An online resource based on the award-winning nature guide

May

False Morels

5-19-17 false morel 010

At this time of year, many people are foraging for (true) morels to eat. Also found fruiting in the woods right now are false morels – species of morels that contain varying levels of the chemical monomethyl hydrazine (MMH). MMH causes vomiting, dizziness, diarrhea, and sometimes death. Some false morel species contain very little, others contain lethal amounts. MMH levels also vary among geographic regions within a single species. While they are harvested in certain parts of the U.S., nobody knows with any certainty how toxic any false morel will be in any location. Thus, it is important to be able to tell them apart from true morels.

First, make note of the cap shape. False morels tend to be more rounded; true morel caps more cylindrical. Most false caps are “wavy” or “lobed.” They appear to be bulging outwards. True morels have a more uniformly shaped cap with pits or ridges; they appear to be pitted inwards rather than bulging. Also, the cap of the false mushroom typically hangs freely from the stem. A true morel has a cap that is usually attached to the stem. Lastly, if you slice a true morel open from top to bottom it will be hollow inside. A false one will usually be filled with wispy cotton-like fibers or chunks of tissue. (Thanks to Ginny Barlow for photo op.)

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Dutchman’s Breeches Corms

5-16-17 dutchman's breeches corms IMG_9125Dutchman’s Breeches has corms similar to Squirrel Corn, but they are pink, not yellow!

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Snapping Turtles Mating

jim bloc-snappers mating ct156p-snapping-turtles

Although Snapping Turtles may mate any time between April and November, much breeding activity takes place during April and May. Snapping Turtle mating appears fairly aggressive, with the male chasing the female, grasping the posterior end of her carapace and then mounting her.  He holds on to the edges of her shell with all four legs, often biting her head and neck while he inseminates her.

The female Snapping Turtle can keep sperm viable in her body for several  months (and perhaps years).  Thus, there can be multiple paternity in egg clutches and it may even be  possible that a female’s eggs are fertilized in years when she does not mate.  (Thanks to Jim Block for photo.  To see a photo series of Snapping Turtles mating (and many other very fine nature photographs), go to http://www.jimblockphoto.com/2010/04/snapping-turtles/)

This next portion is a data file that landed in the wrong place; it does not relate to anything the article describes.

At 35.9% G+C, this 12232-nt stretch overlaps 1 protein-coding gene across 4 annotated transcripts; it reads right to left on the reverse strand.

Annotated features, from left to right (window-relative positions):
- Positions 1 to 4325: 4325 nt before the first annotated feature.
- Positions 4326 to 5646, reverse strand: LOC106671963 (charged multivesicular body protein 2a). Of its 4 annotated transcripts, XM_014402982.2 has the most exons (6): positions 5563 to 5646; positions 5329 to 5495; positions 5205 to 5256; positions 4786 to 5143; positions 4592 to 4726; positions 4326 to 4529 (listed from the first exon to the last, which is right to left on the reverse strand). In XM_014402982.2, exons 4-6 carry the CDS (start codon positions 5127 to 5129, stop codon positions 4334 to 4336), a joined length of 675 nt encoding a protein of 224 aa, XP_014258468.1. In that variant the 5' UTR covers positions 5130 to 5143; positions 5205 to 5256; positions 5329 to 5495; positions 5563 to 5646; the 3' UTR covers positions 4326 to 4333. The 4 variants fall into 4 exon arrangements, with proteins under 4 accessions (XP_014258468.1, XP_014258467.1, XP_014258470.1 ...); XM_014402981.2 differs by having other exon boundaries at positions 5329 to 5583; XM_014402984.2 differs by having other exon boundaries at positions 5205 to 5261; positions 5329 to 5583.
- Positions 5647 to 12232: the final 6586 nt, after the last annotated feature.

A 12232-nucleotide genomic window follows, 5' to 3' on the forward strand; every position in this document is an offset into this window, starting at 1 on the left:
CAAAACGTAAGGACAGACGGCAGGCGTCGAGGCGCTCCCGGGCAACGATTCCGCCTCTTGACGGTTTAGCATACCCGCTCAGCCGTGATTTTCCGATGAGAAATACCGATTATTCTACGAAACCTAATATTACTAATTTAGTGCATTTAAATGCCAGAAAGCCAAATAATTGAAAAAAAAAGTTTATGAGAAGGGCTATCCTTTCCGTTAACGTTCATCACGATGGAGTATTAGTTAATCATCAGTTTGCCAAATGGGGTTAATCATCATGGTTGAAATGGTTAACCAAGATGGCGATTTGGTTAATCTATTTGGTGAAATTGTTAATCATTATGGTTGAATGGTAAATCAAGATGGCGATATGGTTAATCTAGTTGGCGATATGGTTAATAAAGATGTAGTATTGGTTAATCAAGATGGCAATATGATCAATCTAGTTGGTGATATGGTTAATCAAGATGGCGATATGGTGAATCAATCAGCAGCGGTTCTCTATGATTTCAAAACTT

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The Ubiquitous Yellow-rumped Warbler

5-6-16 yellow-rumped warbler 031The Yellow-rumped Warbler (Setophaga coronata), formerly referred to as a Myrtle Warbler, is not hard to find during its migration due to the large numbers that pass through (as well as stay to breed in) central and northern New England.  These tiny jewels, also known as “butter-butts” because of their bright yellow rumps, are common and widespread.

Yellow-rumps are known for the diversity of their feeding techniques as well as their diet.  You are as likely to find them clinging to a tree, probing under bark or foliage gleaning for insects as you are finding them taking short bursts of flight off of a branch to snag an insect in the air.  These warblers are insect-eaters during the summer and consume a large amount of fruit during the winter.  Their ability to digest the waxes in bayberries makes them unique among warblers, and allows populations to winter along the coast as far north as Nova Scotia.